Pupil premium is starting to work, says Ofsted


The pupil premium is boosting the education prospects of poorer children in a growing number of schools, according to a new report by Ofsted.

The Government’s education watchdog has published a progress report on how well schools in England are using the extra funding they receive to raise the attainment of their more disadvantaged pupils.

It finds that, while it is too early to point to any significant narrowing of the gap nationally between more affluent and poorer children in key tests and exams at 11 and 16, school leaders are generally spending the pupil premium more effectively than at any time since the funding was introduced in 2011.

HM Chief Inspector Sir Michael Wilshaw says that this improving picture could be credited in part to Ofsted’s strong emphasis on the issue, which was concentrating the minds of headteachers and governors alike. Heads now know that their schools will not receive a positive judgement unless they can demonstrate that they are focused on improving outcomes for eligible pupils. A number of previously outstanding secondary schools have recently been downgraded after inspectors judged their pupil premium money was not being spent effectively or the progress and attainment of poorer children was lagging behind other groups.

Every inspection report now includes a commentary on the attainment and progress of pupils eligible for free school meals and an evaluation of how this compares with other children. Inspectors are also increasingly recommending external reviews of a school’s use of the pupil premium in under-performing institutions.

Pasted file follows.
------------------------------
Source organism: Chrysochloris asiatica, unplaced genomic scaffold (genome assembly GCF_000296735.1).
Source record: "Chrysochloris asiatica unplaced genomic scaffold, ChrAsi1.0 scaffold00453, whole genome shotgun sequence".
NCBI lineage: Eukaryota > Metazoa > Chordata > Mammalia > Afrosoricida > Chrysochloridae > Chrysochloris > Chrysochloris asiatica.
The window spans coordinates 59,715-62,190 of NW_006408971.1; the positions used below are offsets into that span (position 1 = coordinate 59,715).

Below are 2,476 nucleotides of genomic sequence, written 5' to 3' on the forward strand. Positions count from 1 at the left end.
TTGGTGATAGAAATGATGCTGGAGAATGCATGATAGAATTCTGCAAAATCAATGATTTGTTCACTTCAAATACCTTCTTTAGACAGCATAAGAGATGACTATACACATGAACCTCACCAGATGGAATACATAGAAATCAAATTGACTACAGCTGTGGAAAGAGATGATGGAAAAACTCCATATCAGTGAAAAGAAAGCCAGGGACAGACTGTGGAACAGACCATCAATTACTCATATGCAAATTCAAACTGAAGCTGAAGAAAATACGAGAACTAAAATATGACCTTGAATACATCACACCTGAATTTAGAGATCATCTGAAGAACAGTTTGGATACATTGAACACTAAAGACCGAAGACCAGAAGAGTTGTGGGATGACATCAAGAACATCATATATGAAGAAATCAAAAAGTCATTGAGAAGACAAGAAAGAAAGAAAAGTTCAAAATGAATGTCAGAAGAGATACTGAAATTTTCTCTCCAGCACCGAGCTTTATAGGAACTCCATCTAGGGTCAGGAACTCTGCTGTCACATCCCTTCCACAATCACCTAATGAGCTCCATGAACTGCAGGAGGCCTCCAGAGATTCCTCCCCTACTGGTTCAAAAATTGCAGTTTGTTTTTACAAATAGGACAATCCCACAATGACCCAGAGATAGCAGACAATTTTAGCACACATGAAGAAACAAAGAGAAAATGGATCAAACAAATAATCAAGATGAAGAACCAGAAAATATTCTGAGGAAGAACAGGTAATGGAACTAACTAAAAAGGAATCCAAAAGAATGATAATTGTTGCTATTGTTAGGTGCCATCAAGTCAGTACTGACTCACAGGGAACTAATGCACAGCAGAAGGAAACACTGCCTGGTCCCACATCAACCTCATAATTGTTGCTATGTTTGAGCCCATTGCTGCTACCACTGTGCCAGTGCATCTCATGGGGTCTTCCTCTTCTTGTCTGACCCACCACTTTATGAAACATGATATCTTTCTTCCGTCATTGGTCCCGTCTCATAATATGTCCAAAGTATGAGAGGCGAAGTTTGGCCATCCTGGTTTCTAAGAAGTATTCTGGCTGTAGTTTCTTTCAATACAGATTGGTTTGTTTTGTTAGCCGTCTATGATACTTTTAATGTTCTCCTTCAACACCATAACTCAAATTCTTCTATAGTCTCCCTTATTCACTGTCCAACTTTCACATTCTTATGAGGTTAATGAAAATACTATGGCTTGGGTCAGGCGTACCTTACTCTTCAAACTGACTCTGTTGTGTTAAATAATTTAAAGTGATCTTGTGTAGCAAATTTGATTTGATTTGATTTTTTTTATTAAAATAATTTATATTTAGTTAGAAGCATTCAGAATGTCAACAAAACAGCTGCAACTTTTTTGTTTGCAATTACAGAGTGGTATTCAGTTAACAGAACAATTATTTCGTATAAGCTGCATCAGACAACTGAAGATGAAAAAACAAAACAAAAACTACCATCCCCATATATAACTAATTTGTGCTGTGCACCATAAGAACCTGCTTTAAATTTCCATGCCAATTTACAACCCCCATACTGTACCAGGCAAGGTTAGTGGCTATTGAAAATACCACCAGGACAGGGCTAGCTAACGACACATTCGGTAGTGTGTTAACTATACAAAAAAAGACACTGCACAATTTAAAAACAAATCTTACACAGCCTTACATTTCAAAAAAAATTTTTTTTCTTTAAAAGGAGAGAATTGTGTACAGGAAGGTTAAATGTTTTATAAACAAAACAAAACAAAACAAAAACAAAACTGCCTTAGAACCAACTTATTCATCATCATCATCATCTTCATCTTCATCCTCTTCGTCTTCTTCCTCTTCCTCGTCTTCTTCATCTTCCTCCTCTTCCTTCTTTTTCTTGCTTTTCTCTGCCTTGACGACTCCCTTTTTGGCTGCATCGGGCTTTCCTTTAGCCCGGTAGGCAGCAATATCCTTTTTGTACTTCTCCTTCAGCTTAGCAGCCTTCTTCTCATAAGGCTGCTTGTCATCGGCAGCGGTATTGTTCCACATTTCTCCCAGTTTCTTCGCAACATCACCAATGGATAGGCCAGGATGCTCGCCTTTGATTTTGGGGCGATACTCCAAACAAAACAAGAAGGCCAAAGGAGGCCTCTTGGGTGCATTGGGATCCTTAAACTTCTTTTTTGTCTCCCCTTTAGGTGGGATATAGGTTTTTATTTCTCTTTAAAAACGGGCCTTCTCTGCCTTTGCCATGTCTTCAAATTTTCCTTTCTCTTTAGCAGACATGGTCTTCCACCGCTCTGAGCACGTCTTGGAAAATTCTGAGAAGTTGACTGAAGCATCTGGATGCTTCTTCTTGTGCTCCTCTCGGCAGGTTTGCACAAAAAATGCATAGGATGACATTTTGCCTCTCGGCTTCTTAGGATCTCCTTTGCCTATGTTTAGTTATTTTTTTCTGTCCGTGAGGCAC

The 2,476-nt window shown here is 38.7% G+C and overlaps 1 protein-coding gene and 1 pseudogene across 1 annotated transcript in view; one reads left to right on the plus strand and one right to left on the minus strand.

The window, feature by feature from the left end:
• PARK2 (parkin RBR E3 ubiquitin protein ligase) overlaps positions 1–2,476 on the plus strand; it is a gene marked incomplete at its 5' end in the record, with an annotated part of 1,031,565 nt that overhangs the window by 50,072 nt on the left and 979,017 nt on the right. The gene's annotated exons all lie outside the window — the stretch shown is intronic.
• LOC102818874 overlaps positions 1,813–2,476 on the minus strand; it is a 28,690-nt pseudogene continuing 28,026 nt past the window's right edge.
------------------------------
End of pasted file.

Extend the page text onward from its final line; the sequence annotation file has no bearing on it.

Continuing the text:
Closing the attainment gap

The report finds that school leaders, overall, are demonstrating a strong commitment to closing the attainment gap, forensically targeting interventions and putting in place robust tracking systems.

There is a strong association between a school’s overall effectiveness and the impact of the pupil premium. Of 151 schools sampled, the attainment gap between free school meal children and their peers was closing in all 86 schools judged by Ofsted to be good or outstanding for overall effectiveness. In 12 of these schools, this gap had narrowed to virtually nothing.

In these good and outstanding schools, governing bodies are taking strategic responsibility for ensuring the pupil premium funding improves the teaching and support for eligible pupils.

However, the new report shows that weak leadership and governance remains an obstacle to narrowing the attainment gap in a significant minority of schools, particularly in those judged inadequate for overall effectiveness.

Inspectors found that the most common uses of the pupil premium funding are to pay for additional teaching staff, booster classes, reading support, raising aspiration programmes and “learning mentors”. Many schools also use the money to provide after-school, weekend and holiday sessions. Spending is typically focused on English and maths.

The report also includes data that shows wide variations across local authority areas in terms of the achievement of poorer pupils in tests and exams at Key Stage 2 and Key Stage 4. For example, many London boroughs have well above average proportions of free school meal children achieving five or more good GCSEs, while eligible children are least likely to achieve this benchmark in places like Barnsley, Portsmouth, South Gloucestershire, North Lincolnshire and Northumberland. The change in these proportions between 2012 and 2013 also varies considerably – from a ten per cent fall in Thurrock to a 13 per cent increase in Windsor and Maidenhead.

Sir Michael says that “The success of London illustrates vividly that poverty should not be an automatic predictor of failure and so the Government needs to tackle those parts of the country like Barnsley where poorer children are still getting a raw deal.

The report, The Pupil Premium: an update, can be found at:


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